Archaeologists at Roanoke Island, North Carolina have just found 400-year-old artifacts believed to be from the mysterious Lost Colony, the first English settlement in North America.
Betsy Ross didn’t design the American flag. Neither did George Washington, Ben Franklin, or anyone else you’ve ever heard of (unless you’ve heard of Francis Hopkinson). Nor was the flag’s design handed…
On the evening of July 13, 1977, two lightning strikes just north of New York City led to a massive blackout that plunged the city into darkness.
The lights went out, elevators stalled, and subways ground to a halt. Looting and arson broke out, over a thousand fires were reported, and more than 1,600 stores were damaged or ransacked. The Mets-Cubs game at Shea Stadium ended in the bottom of the sixth inning. The light-filled city became a black pit.
Elsewhere in New York’s summer of 1977, a sweltering heat wave, financial downturn, rising poverty and inequality levels, paranoia about the Son of Sam murders, and the shining lights of Studio 54 took hold of the city.
Likewise, as fires burned down much of the Bronx, hip hop began to rise from the ashes. In fact, the looting of music stores during the blackout enabled people who couldn’t afford turntables and mixers to gather the equipment they needed to become DJs.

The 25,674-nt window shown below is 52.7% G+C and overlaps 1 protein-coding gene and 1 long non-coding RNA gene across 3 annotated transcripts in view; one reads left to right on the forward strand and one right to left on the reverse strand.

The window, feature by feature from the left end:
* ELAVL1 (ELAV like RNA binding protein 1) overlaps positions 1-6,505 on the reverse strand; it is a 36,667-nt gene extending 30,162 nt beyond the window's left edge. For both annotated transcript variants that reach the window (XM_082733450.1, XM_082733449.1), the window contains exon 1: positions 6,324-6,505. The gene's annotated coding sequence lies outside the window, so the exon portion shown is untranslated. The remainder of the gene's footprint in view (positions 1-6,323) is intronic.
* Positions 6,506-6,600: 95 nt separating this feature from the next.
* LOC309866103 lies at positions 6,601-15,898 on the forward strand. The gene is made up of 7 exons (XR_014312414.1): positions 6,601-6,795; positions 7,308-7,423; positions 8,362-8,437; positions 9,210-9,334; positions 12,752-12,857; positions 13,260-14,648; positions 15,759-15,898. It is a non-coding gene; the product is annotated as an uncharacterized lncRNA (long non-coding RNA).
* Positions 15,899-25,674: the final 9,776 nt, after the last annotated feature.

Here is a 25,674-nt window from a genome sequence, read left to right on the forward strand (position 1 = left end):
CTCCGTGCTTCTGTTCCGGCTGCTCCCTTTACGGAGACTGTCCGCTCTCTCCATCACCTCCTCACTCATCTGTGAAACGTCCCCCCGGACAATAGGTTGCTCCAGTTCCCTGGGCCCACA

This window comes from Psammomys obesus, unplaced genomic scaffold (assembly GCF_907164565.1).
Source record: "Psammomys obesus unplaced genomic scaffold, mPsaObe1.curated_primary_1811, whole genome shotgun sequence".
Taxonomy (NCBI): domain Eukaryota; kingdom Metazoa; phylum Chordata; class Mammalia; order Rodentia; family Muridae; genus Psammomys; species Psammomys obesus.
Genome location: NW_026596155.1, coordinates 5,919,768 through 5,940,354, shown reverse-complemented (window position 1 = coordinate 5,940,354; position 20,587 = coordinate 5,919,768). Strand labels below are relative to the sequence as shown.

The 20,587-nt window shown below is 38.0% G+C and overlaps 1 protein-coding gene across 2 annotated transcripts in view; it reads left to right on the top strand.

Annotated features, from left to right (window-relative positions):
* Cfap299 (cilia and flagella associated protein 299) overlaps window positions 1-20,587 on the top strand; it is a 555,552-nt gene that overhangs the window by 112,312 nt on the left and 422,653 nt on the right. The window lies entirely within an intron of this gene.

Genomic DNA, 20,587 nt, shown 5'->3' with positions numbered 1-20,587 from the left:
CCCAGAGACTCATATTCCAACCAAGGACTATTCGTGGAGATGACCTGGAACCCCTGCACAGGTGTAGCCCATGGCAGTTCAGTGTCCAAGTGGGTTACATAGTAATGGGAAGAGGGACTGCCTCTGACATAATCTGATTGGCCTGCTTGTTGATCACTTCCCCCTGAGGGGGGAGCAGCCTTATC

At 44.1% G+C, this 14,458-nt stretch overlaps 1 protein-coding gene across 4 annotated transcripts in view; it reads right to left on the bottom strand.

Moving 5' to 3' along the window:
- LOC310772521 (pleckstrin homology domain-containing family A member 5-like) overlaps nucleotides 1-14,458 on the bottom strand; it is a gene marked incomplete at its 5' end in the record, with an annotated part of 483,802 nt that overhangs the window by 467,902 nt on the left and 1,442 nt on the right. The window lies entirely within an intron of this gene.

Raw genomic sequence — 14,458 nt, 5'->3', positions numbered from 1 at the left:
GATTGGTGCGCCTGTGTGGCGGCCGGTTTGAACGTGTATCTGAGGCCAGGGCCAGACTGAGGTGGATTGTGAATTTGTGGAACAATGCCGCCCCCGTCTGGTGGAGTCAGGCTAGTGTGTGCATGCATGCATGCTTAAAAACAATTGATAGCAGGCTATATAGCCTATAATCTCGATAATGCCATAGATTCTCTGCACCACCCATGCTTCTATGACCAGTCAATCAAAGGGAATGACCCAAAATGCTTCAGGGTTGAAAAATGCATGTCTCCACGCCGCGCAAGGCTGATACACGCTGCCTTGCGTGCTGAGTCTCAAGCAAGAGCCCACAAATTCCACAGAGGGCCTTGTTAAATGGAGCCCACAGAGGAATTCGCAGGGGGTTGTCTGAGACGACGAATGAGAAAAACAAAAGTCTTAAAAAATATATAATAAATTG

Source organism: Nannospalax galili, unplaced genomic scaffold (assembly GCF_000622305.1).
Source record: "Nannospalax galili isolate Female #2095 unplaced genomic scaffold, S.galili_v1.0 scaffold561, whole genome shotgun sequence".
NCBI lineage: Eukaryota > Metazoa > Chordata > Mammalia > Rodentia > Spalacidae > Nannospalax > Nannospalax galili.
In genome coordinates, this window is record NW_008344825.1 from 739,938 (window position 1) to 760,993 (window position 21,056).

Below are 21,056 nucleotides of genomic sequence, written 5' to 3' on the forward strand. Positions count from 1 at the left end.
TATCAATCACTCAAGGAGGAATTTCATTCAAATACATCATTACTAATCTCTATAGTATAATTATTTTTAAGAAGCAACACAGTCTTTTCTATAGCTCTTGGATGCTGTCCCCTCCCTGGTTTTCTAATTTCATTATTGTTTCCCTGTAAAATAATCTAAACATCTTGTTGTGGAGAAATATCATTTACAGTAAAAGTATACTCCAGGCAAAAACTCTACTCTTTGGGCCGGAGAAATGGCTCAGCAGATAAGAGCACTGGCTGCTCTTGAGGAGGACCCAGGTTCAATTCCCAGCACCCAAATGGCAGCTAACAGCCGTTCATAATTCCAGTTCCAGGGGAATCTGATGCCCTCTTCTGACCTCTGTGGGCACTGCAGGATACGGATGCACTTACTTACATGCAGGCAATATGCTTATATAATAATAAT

Check out some compelling photos from that uneasy summer in New York City:
How a civilian engineer became a World War II spy — twice — and stopped the Nazis that had infiltrated America’s borders.
William Sebold never planned on becoming a spy, but fate had different plans.
Before federal food safety regulations really existed in the U.S., one man made it his duty to prove that food additives were harmful to human health — and he did so in a rather unconventional way.
At the turn of the 20th century, Harvey Wiley, Chief Chemist of the U.S. Department of Agriculture, started inviting people into the basement of his office building for extraordinarily well-prepared meals. The meals were free and prepared by a top chef, often with locally-sourced ingredients. The catch? All the dishes were laced with poison.